a. This chapter explains the map identifications and other marginal data appearing on topographic maps prepared for use by the Department of the Army.
b. These marginal items are illustrated in the charts which appear in appendix III. They are--
Chart 1--large-scale and 1:100,000 scale maps.
Chart 2--medium-scale (except 1:100, 000) maps.
Chart 3--1:1,000,000 scale maps.
c. The arrangement of marginal items will vary. For example, on sheets having a narrow east-west neatline dimension, certain items will appear in the right-hand margin rather than in the lower margin. The composition is generally the same for maps of like scales.
d. Detailed information on marginal data will be found in AMS technical manuals and style sheets published under the direction of the Chief of Engineers.
a. Purpose. Map identifications are those items appearing in the margins of maps which serve to identify any individual map completely. On maps prepared for the Department of the Army, these identifications are the series name and scale, the series number, the edition number, the sheet name, the sheet number, the unit imprint, and the geographic location name.
b. Series Name and Scale. A map series, which normally consists of a common scale of maps which collectively cover a specific area, is generally assigned the geographic or political name of the area covered. The map scale is written as a ratio of map distance to ground distance. Example: GERMANY 1:25,000.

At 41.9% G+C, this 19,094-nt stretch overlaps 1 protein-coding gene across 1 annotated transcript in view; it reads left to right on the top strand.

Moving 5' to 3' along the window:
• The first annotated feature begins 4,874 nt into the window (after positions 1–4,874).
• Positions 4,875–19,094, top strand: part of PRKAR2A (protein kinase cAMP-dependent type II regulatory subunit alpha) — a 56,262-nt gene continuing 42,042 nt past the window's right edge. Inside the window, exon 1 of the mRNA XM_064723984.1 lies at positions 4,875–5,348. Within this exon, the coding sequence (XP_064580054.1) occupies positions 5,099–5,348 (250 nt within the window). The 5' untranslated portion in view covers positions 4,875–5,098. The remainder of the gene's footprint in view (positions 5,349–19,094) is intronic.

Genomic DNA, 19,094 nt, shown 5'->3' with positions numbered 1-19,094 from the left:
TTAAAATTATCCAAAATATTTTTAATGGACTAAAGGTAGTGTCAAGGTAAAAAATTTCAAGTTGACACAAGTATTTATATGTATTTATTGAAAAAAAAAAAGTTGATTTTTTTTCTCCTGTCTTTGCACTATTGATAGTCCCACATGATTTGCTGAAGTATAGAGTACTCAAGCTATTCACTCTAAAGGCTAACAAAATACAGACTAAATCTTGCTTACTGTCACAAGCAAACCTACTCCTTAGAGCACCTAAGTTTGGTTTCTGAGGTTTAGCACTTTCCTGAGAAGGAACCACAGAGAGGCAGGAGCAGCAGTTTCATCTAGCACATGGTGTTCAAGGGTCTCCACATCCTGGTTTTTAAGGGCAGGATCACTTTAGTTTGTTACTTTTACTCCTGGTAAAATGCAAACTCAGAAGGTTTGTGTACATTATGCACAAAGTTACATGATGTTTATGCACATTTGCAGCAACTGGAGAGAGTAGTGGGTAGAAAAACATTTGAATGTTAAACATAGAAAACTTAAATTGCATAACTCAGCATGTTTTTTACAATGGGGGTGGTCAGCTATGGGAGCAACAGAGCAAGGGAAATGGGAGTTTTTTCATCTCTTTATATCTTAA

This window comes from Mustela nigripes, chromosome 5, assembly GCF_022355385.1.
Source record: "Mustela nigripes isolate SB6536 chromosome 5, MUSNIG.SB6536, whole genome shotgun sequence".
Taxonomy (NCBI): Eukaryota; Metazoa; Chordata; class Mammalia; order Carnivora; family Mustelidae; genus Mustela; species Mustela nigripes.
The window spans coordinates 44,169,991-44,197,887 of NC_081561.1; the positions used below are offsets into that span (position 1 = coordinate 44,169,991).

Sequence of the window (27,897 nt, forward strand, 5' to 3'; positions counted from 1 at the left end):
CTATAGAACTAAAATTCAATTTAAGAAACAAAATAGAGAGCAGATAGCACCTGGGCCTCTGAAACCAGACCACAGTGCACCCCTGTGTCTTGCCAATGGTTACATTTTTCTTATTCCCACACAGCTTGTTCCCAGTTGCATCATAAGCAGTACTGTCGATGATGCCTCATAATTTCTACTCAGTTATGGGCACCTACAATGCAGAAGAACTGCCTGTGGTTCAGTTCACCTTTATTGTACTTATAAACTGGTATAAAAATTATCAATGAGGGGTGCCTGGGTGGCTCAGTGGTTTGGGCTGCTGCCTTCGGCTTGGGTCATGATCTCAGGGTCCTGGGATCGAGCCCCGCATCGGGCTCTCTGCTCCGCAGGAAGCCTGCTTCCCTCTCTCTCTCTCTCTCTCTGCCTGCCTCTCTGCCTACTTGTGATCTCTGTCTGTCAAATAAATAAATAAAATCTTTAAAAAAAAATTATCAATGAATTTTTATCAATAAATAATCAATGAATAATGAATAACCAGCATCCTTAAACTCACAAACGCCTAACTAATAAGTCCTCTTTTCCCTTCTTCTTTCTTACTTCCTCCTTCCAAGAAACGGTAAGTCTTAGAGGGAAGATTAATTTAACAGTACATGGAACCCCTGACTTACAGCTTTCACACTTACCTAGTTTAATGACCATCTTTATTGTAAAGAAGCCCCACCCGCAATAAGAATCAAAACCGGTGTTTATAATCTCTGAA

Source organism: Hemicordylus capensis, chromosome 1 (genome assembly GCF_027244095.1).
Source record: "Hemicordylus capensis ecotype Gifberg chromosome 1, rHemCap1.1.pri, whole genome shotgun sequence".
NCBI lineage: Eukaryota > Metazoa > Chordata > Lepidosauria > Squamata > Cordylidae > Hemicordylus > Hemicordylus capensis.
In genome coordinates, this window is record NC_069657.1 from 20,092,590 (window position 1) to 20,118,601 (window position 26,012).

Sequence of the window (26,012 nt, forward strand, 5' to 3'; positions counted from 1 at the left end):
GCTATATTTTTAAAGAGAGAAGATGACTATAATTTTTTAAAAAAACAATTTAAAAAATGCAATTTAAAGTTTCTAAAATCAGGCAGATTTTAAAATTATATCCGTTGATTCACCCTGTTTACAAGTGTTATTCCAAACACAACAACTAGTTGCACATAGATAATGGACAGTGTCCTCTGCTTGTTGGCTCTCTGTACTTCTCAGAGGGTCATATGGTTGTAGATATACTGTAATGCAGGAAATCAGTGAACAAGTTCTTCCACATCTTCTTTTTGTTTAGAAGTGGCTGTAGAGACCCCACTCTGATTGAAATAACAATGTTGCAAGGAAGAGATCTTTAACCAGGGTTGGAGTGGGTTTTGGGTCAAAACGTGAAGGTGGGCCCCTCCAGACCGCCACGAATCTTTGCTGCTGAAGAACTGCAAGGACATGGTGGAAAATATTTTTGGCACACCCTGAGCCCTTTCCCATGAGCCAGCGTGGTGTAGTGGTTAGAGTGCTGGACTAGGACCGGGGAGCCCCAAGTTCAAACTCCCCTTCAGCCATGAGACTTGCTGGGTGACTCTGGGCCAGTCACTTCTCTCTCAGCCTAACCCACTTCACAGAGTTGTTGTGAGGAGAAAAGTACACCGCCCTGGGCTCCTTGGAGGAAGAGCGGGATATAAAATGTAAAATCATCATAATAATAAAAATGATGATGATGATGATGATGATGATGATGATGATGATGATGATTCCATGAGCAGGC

c. Series Number. The series number is a comprehensive reference composed of four and sometimes five elements, usually four numerals or a letter and three numerals. The number is unique for the series. It identifies the area and scale of the series. Example: M841.
d. Edition Number. The edition number is a specific identification based on the publication sequence of a particular map. Edition numbers run consecutively; thus, it can be assumed that a map labeled with a higher edition number contains more recent information than another printing with a lower edition number. The edition number also identifies the agency which produced the map. Example: Edition 4-AMS.
e. Sheet Name. Generally, a map is named after its outstanding cultural or geographic feature. The name of a cultural feature is customarily chosen, but if a geographic feature is better known than any cultural feature appearing on the map, the geographic name is chosen. Example: FORT KNOX.
f. Sheet Number. Sheet numbers for large-scale maps are based on an arbitrary geographic coordinate system covering the area to be mapped. The sheet number of a 1:25,000 scale sheet is directly related to the number of a 1:50, 000 scale sheet covering the same area, which in turn is directly related to the sheet number of a 1:100,000 scale sheet covering the same area. Sheet numbers for 1:250,000 and 1:1,000, 000 scale maps are based on the International Map of the World (IMW) numbering system. Examples: 1:25,000--6123 III NW; 1:50,000--6123 III; 1:100,000--6123 ; 1:250,000--NJ 16-4 ; 1:1,000,000--NJ 16.
g. Unit Imprint. The unit imprint is the signature of the agency responsible for printing the map. This is followed by the date identifying the particular printing. Example: Printed by Army Map Service, Corps of Engineers, 7-60.